Will Steve Finn be rested? England coach Andy Flower hints at changes for Melbourne Test

England face awkward selection decisions ahead of the fourth Test in Melbourne as speculation continues that Steven Finn may be rested.

Coach Andy Flower, characteristically diplomatic, neither confirmed nor denied that the promotion of Ian Bell above Paul Collingwood or a rest for Finn may be on the agenda after the trouncing in Perth.

Changes of some sort may come into the equation, with leading wicket-taker Finn continuing to leak runs as well as see off batsmen.

Will he be rested? Steven Finn celebrates

Will he be rested? Steven Finn celebrates

The series has reached a critical point, and Flower added: 'We're back to evens. Of course, tactically, we will adjust for Melbourne. It's a different set of circumstances.

'I think Steven Finn has done really well. For a 21-year-old to come into an Ashes series in Australia, he's handled himself superbly.

'He's taken a lot of wickets in three Test matches. I think we expect a lot of these young men, to come in and shoulder quite a lot of responsibility - and I think he's done that really well.

'A five Test series is hard on everyone, both physically and emotionally, and for the fast bowlers more so.'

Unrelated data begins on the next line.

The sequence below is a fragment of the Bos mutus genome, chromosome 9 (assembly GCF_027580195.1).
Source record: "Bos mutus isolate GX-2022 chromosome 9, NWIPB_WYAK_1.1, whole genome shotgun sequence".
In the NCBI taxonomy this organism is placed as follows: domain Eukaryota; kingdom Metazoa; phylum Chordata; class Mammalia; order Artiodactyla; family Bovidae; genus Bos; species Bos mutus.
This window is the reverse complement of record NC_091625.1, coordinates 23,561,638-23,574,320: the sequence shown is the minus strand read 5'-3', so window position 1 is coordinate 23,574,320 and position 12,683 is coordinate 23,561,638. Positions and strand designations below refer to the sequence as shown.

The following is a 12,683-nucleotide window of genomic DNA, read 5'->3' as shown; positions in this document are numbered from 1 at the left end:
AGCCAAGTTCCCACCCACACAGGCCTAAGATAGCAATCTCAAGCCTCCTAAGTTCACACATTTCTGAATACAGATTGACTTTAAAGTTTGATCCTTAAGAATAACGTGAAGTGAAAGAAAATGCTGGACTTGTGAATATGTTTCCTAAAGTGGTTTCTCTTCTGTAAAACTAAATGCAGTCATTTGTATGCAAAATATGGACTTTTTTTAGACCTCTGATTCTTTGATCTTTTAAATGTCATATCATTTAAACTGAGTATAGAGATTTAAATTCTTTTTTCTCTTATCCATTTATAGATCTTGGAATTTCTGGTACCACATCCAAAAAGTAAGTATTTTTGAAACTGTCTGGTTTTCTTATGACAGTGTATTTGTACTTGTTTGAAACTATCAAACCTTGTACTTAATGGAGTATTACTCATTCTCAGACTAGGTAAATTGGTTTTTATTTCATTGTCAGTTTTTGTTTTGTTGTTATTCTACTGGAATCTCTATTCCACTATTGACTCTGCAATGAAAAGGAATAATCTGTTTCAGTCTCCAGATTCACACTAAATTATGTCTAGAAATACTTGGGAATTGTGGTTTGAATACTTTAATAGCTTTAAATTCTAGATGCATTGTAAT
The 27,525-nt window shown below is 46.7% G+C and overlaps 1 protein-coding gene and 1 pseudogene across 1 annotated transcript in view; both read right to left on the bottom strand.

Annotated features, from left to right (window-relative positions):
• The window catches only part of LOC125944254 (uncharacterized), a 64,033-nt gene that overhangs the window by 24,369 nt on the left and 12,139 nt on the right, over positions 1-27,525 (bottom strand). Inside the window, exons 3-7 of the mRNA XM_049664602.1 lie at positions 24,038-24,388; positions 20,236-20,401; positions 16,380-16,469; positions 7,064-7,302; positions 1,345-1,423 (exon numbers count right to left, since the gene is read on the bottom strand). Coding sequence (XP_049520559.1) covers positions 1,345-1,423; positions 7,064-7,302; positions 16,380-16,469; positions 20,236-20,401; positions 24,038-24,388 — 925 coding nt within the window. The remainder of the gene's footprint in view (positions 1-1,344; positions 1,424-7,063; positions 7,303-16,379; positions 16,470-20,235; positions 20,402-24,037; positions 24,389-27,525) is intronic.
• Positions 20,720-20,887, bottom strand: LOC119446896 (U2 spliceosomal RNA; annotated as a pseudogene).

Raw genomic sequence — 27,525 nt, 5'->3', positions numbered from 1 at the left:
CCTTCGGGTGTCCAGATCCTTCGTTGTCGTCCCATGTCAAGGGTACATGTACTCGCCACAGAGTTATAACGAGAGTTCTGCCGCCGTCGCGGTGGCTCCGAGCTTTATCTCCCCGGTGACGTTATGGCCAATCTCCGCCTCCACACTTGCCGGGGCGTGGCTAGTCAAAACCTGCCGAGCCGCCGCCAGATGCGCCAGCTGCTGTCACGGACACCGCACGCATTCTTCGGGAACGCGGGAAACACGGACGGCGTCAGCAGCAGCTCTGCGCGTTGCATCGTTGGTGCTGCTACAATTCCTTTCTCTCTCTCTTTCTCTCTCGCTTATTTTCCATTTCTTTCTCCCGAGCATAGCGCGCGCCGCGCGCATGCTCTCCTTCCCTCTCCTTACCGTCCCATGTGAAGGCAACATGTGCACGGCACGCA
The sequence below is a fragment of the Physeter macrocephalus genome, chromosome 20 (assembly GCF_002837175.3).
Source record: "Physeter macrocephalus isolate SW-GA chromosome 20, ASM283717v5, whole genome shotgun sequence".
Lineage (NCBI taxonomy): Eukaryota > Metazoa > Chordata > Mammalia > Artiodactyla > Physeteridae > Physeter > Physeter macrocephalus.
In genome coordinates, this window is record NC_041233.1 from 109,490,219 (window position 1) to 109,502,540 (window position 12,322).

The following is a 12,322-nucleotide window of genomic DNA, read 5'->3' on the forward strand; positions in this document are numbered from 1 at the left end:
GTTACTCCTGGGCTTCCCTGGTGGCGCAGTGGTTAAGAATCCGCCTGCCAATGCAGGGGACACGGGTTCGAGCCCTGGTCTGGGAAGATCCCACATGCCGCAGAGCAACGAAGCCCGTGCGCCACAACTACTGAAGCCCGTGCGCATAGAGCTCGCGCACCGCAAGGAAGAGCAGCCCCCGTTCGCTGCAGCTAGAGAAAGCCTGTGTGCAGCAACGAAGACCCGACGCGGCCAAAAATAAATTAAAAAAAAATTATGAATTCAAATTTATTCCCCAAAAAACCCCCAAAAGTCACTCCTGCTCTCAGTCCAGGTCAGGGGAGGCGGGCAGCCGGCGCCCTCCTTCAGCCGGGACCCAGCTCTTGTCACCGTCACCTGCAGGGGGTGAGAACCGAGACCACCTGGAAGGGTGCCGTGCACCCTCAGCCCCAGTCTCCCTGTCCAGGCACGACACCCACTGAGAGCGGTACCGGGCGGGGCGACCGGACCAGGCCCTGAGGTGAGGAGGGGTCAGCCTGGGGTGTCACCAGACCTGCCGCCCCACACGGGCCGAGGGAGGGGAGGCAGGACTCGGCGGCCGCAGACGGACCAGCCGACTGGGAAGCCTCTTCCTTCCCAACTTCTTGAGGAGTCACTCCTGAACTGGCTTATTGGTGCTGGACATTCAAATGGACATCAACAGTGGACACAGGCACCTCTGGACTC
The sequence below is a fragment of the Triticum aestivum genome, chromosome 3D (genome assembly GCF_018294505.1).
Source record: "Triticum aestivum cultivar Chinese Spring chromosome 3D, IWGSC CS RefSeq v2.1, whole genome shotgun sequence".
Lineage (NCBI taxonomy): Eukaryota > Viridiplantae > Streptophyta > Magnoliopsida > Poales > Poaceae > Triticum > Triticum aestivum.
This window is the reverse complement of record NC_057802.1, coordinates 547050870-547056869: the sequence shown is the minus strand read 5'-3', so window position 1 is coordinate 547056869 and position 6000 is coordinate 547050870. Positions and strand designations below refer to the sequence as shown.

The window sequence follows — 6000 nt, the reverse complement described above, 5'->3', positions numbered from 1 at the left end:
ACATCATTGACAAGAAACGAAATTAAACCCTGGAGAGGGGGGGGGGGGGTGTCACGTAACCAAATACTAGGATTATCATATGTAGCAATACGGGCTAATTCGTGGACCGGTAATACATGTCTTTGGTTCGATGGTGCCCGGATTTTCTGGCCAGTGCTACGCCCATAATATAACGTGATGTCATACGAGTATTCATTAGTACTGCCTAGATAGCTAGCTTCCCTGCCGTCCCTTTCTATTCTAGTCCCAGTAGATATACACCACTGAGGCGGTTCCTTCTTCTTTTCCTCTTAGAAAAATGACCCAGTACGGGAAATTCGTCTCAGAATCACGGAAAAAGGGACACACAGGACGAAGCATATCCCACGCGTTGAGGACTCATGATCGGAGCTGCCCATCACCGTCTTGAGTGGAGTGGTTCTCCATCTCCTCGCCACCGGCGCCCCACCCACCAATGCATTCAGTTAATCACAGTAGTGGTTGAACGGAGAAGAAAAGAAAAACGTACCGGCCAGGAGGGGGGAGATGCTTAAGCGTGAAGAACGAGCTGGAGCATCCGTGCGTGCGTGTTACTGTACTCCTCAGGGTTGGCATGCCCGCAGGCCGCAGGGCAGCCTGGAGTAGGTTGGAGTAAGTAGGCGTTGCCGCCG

Flower and captain Andrew Strauss will not be tempted to upset the balance of their team, however, by even considering picking an extra bowler.

'The workload on the bowlers is heavy - but in the absence of a quality all-rounder, we are sticking with a four-bowler attack,' said the coach. 'We've shown over the last 18 months it's served us well.'

This is what we've got to do: England coach Andy Flower speaks to reporters in Perth on Monday

This is what we've got to do: England coach Andy Flower speaks to reporters in Perth on Monday

In those circumstances, England need off-spinner Graeme Swann to recover his composure quickly after failing to make a significant impact in Perth - on a pitch which gave him precious little assistance.

Flower is convinced Swann will do so, having come off worst against Hussey in particular, both in Melbourne and perhaps more importantly in likely favourable conditions for the final Test in Sydney.

'Without a doubt, he can come back. He got him in the first innings of this Test, and I'd be surprised if Swann got intimidated by Michael Hussey.

'We'd have expected a guy of his quality to affect the momentum a little more. But once we got on that pitch, we all noticed it was tricky facing the quicks and the bounce was aiding them - and there wasn't much turn there for him - so it was a difficult task.

'I don't blame him for that at all - it was a tough ask. Melbourne is a different set of conditions.'

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